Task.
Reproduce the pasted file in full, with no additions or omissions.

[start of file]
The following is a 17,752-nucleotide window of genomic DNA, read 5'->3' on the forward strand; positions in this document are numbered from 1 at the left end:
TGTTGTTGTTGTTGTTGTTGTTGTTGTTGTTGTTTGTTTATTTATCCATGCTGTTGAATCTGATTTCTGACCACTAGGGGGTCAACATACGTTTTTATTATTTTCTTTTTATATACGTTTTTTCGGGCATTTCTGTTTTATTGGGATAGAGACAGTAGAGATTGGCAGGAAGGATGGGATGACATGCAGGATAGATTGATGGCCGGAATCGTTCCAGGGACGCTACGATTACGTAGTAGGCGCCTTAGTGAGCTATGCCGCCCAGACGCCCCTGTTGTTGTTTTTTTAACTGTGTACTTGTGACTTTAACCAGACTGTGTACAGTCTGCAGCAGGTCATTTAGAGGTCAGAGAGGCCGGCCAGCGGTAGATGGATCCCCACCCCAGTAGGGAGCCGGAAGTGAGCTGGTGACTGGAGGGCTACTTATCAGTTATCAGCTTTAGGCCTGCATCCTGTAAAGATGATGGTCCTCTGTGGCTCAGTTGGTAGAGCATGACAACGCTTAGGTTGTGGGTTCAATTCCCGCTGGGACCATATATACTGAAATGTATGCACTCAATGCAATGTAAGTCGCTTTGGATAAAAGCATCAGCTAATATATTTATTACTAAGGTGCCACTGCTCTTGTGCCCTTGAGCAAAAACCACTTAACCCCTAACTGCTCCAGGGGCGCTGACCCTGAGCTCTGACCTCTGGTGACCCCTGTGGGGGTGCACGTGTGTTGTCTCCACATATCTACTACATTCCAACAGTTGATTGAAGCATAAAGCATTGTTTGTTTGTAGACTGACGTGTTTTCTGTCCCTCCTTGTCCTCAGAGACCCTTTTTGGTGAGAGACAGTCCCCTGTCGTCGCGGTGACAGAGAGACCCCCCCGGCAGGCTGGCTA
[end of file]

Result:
The following is a 17,752-nucleotide window of genomic DNA, read 5'->3' on the forward strand; positions in this document are numbered from 1 at the left end:
TGTTGTTGTTGTTGTTGTTGTTGTTGTTGTTGTTTGTTTATTTATCCATGCTGTTGAATCTGATTTCTGACCACTAGGGGGTCAACATACGTTTTTATTATTTTCTTTTTATATACGTTTTTTCGGGCATTTCTGTTTTATTGGGATAGAGACAGTAGAGATTGGCAGGAAGGATGGGATGACATGCAGGATAGATTGATGGCCGGAATCGTTCCAGGGACGCTACGATTACGTAGTAGGCGCCTTAGTGAGCTATGCCGCCCAGACGCCCCTGTTGTTGTTTTTTTAACTGTGTACTTGTGACTTTAACCAGACTGTGTACAGTCTGCAGCAGGTCATTTAGAGGTCAGAGAGGCCGGCCAGCGGTAGATGGATCCCCACCCCAGTAGGGAGCCGGAAGTGAGCTGGTGACTGGAGGGCTACTTATCAGTTATCAGCTTTAGGCCTGCATCCTGTAAAGATGATGGTCCTCTGTGGCTCAGTTGGTAGAGCATGACAACGCTTAGGTTGTGGGTTCAATTCCCGCTGGGACCATATATACTGAAATGTATGCACTCAATGCAATGTAAGTCGCTTTGGATAAAAGCATCAGCTAATATATTTATTACTAAGGTGCCACTGCTCTTGTGCCCTTGAGCAAAAACCACTTAACCCCTAACTGCTCCAGGGGCGCTGACCCTGAGCTCTGACCTCTGGTGACCCCTGTGGGGGTGCACGTGTGTTGTCTCCACATATCTACTACATTCCAACAGTTGATTGAAGCATAAAGCATTGTTTGTTTGTAGACTGACGTGTTTTCTGTCCCTCCTTGTCCTCAGAGACCCTTTTTGGTGAGAGACAGTCCCCTGTCGTCGCGGTGACAGAGAGACCCCCCCGGCAGGCTGGCTA